In this minimalist elegy, a man mourns the death of his family’s accidental matriarch.
Mrs. A. comes into the young couple’s life quite by accident—or perhaps by fate—when the unnamed narrator’s wife is placed on bed rest during her first pregnancy. Despite never having raised children herself, Mrs. A. quickly assumes command of the household, staying on to become their son’s nanny. So when she abruptly quits after more than eight years with the family, everyone is bewildered, and they're taken by surprise to learn months later that Mrs. A. is terminally ill. Without her gentle anecdotes about her late husband, Renato, and aptly chosen proverbs, the couple lacks a compass for marriage and child-rearing. They suspect that not only the order of their home, but also their relationships depended on Mrs. A. Often lyrical in its meditations, Giordano’s (The Human Body, 2014, etc.) latest novel at times risks lapsing into saccharine cliché: Mrs. A. is a force of nature steadying all of their lives, a lonely widow seeking a family to love, a miraculous finder of lost documents. Emotionally self-centered, unable to fully connect to others, the narrator and his wife call this seemingly magical woman “Mrs. A.” and “our Babette” (after the Karen Blixen novel) but never her given name. At its best, Giordano’s portrait of Mrs. A. lingers on the quirks that make her a lovable eccentric: her faith fractures as she begins to suspect God should be "ask[ing] her for forgiveness"; her trust in reason falters as she places her hopes in nebulously substantiated pseudo-scientific studies; her vanity thrills to a perfectly coiffed wig as she anticipates the effects of chemotherapy. And at his best, Giordano muses gorgeously on our inability to blend our life essences; even love leaves us lonely.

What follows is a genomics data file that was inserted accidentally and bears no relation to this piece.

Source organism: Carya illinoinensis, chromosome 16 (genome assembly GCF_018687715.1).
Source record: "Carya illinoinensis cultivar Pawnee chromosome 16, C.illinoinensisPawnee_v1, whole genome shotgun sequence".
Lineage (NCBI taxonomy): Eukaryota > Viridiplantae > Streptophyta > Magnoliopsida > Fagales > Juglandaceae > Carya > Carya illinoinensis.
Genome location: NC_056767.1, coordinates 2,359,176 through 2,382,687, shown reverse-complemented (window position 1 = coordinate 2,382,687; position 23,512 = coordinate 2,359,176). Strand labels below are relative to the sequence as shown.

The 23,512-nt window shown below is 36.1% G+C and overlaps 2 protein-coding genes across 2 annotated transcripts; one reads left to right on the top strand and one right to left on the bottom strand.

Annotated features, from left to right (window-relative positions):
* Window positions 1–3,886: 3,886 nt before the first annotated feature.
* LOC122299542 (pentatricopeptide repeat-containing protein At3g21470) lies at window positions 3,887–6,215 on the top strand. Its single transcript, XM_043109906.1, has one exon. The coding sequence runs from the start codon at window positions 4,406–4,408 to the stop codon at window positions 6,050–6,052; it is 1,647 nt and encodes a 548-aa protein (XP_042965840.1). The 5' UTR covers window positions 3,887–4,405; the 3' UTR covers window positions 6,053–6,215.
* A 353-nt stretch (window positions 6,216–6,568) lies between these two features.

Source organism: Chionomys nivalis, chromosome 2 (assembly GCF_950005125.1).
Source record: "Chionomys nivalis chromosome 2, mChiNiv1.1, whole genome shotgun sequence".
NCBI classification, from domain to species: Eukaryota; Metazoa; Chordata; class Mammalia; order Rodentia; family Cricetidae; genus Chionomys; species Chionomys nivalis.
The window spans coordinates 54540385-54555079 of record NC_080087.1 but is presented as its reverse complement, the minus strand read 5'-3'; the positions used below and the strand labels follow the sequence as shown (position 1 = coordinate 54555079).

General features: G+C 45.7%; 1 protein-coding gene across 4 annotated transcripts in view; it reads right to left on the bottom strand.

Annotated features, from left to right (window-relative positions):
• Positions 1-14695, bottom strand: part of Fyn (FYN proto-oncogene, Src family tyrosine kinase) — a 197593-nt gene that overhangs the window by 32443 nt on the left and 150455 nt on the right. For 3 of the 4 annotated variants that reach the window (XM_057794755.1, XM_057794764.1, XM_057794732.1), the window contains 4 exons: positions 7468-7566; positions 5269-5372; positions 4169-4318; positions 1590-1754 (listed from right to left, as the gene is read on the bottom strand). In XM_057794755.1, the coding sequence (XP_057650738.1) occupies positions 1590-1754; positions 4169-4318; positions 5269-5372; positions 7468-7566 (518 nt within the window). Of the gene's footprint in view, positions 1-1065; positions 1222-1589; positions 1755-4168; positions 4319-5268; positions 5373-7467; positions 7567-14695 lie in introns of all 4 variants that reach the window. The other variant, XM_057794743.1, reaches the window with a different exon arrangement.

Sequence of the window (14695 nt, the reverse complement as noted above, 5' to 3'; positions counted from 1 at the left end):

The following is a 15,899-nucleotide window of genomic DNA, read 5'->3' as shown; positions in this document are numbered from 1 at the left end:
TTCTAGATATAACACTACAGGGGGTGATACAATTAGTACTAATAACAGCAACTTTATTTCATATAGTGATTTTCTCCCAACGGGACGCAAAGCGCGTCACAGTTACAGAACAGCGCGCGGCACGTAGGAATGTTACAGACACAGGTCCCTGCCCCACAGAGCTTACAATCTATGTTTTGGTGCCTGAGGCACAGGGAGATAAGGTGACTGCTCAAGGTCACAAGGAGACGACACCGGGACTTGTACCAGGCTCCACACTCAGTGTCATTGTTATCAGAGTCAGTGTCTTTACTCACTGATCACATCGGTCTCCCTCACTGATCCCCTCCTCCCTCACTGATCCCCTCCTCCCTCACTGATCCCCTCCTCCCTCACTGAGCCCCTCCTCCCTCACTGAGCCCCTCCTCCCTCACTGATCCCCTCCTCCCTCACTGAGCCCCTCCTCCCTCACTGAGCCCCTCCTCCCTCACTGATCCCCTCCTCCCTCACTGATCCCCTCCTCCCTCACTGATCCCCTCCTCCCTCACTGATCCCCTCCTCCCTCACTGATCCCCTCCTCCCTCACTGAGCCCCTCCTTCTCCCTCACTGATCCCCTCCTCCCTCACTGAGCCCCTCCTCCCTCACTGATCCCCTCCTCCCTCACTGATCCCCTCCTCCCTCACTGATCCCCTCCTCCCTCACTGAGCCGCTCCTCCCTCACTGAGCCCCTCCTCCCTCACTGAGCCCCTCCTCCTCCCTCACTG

A lovely remembrance played in a minor key.